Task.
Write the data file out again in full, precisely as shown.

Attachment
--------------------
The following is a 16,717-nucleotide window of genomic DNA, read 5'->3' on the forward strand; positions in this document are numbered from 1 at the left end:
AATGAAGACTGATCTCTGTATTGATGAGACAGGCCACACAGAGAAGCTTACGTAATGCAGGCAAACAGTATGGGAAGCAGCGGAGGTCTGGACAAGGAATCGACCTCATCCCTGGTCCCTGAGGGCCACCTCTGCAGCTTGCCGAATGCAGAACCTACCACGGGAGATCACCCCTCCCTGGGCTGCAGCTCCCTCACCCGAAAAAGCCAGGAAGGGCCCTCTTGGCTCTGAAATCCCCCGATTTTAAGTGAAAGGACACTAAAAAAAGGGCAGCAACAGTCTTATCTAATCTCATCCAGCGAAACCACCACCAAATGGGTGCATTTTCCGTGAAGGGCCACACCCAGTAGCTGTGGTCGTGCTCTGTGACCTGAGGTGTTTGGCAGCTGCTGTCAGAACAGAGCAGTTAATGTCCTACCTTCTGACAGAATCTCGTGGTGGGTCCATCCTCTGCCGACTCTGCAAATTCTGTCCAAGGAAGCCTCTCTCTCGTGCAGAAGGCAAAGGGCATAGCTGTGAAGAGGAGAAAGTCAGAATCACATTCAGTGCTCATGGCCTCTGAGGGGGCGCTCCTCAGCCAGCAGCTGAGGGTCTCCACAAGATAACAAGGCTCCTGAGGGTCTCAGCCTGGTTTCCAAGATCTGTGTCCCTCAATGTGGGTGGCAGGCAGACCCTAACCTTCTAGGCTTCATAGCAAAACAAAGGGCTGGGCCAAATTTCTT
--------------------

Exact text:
The following is a 16,717-nucleotide window of genomic DNA, read 5'->3' on the forward strand; positions in this document are numbered from 1 at the left end:
AATGAAGACTGATCTCTGTATTGATGAGACAGGCCACACAGAGAAGCTTACGTAATGCAGGCAAACAGTATGGGAAGCAGCGGAGGTCTGGACAAGGAATCGACCTCATCCCTGGTCCCTGAGGGCCACCTCTGCAGCTTGCCGAATGCAGAACCTACCACGGGAGATCACCCCTCCCTGGGCTGCAGCTCCCTCACCCGAAAAAGCCAGGAAGGGCCCTCTTGGCTCTGAAATCCCCCGATTTTAAGTGAAAGGACACTAAAAAAAGGGCAGCAACAGTCTTATCTAATCTCATCCAGCGAAACCACCACCAAATGGGTGCATTTTCCGTGAAGGGCCACACCCAGTAGCTGTGGTCGTGCTCTGTGACCTGAGGTGTTTGGCAGCTGCTGTCAGAACAGAGCAGTTAATGTCCTACCTTCTGACAGAATCTCGTGGTGGGTCCATCCTCTGCCGACTCTGCAAATTCTGTCCAAGGAAGCCTCTCTCTCGTGCAGAAGGCAAAGGGCATAGCTGTGAAGAGGAGAAAGTCAGAATCACATTCAGTGCTCATGGCCTCTGAGGGGGCGCTCCTCAGCCAGCAGCTGAGGGTCTCCACAAGATAACAAGGCTCCTGAGGGTCTCAGCCTGGTTTCCAAGATCTGTGTCCCTCAATGTGGGTGGCAGGCAGACCCTAACCTTCTAGGCTTCATAGCAAAACAAAGGGCTGGGCCAAATTTCTT